Sunday, March 29, 2015

1871 CEO Howard Tullman in Economist Debate at Innovation Forum with Amy Wilkinson, Greg Becker and Scott Painter


I was part of a recent Oxford-style debate in Chicago where the proposition under consideration was that “Entrepreneurs are born, not trained”. It was the classic nature versus nurture type of heated argument between two pairs of seasoned senior executives and serial entrepreneurs.  And truth be told, I think that each of the advocates in the debate (except maybe my debate partner, Amy Wilkinson) could have easily argued in favor of or against either side of the proposition. Amy herself was pretty hardcore on our side of the argument (we were the “built” team) and she had some pretty strong ammunition as well based on her most recent research in the field.

In fact, the entire contest was especially informed and influenced by Amy’s participation since she (after 5 years of serious investigation interviewing dozens of hugely-successful company founders) had just published a new book on entrepreneurs called The Creator’s Code. I’d say it’s a must read for anyone who wants to understand what it takes to survive and succeed in the startup world. I don’t want to try to summarize it because I couldn’t do it justice and because the many concrete examples in the book which are drawn from one-on-one conversations with all of these people are invaluable additions to the book’s own concrete conclusions. But – as noted below – while you definitely need the big names and boffo stories to move the books off the shelves, the real value of her years of diligent research and analysis is how the findings can help all of us everyday entrepreneurs be better at accomplishing what we’re trying to do. 

Amy’s book identifies and describes a cluster of distinct abilities that will sound very familiar to any serious entrepreneur, but it also makes the more interesting assertion that real break-through success depends on the presence, not of some of these talents and capabilities, but of ALL of them at the same time and in the same person. Her research shows that every one of the six essential skills which she had identified were present in each and every one of the male and female entrepreneurs in her study.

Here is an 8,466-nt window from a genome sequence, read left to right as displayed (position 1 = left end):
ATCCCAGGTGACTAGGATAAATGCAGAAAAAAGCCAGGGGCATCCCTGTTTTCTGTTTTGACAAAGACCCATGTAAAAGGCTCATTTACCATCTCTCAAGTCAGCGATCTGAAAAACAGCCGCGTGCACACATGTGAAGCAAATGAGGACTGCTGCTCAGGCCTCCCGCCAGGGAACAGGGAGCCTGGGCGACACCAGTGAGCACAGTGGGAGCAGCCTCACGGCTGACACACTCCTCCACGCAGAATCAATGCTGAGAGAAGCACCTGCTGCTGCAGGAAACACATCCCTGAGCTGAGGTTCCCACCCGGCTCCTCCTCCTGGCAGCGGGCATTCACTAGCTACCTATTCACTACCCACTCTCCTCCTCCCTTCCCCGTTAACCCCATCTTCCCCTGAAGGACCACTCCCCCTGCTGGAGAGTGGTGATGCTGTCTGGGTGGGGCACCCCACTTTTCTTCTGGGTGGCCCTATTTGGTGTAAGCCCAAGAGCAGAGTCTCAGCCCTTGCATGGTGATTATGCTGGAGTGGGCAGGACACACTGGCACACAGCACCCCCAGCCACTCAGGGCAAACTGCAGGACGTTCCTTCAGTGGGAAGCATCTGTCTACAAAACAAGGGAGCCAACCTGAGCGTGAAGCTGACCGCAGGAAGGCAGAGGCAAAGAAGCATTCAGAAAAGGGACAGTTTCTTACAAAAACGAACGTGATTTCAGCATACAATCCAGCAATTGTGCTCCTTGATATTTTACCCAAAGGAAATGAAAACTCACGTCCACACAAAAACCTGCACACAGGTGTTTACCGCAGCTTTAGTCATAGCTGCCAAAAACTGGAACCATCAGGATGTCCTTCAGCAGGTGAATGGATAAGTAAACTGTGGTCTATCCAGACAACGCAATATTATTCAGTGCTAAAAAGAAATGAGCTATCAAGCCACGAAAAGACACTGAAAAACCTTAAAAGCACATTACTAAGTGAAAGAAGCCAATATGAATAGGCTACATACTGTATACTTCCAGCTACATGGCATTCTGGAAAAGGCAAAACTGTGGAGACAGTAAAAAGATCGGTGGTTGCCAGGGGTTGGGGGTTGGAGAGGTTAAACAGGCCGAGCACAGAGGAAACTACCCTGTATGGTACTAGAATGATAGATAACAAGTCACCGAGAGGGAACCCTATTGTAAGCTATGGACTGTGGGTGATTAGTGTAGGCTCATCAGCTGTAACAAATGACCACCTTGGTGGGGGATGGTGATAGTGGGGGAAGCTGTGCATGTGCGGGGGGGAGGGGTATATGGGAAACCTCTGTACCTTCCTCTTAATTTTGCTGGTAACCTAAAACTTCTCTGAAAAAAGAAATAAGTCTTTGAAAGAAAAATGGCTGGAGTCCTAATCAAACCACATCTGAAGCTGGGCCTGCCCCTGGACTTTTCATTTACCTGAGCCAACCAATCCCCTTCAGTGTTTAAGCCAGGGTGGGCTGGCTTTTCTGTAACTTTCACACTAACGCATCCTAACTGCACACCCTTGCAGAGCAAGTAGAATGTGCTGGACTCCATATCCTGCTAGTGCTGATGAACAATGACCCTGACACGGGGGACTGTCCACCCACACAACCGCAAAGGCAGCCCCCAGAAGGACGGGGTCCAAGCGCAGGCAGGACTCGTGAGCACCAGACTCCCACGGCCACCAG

The underlying study basically focused on the founders of companies which had reached $100 million or more in revenues over a 5 year period. Rapidly growing and highly impactful companies. Every one of the founders she spent time with is a household name today to millions of people, but not a single one of them would call themselves an overnight success. Nor would they say (even though the premise of the book is their skill sets) that they achieved their successes alone. And, in fact, one of the six essential skills is the ability to network and draw talent and resources to your ideas. These narratives are all about striving, persistence, passion and even patience which is something we rarely talk about in this context, but it’s invaluable to understand that you should never confuse a clear view of where you’re headed with the time or distance that it will take to get there or how difficult the journey will be.  

Amy’s research also demonstrated that the more times a given individual exercised these abilities and the more businesses he or she created over time, the better they got each time at the process and the higher the likelihood that they would again be massively successful. Practice and application make increasingly perfect. Perhaps the prime poster boy (and serial entrepreneur) in the book is Elon Musk for obvious reasons – although, as she noted – nothing was sure or obvious (except his raw intelligence) when he started and – in fact – Elon faced the abyss multiple times in several of his most successful ventures, but he never stopped believing.  By his own admission, he taught himself a great deal about a number of different industries and, throughout his journey, he learned immense amounts from each and every bump in the road. The bottom line of Amy’s research and the most compelling conclusion was that all of these critical tools and techniques can be learned, honed, and improved upon throughout anyone’s career and over successive instances of starting new businesses.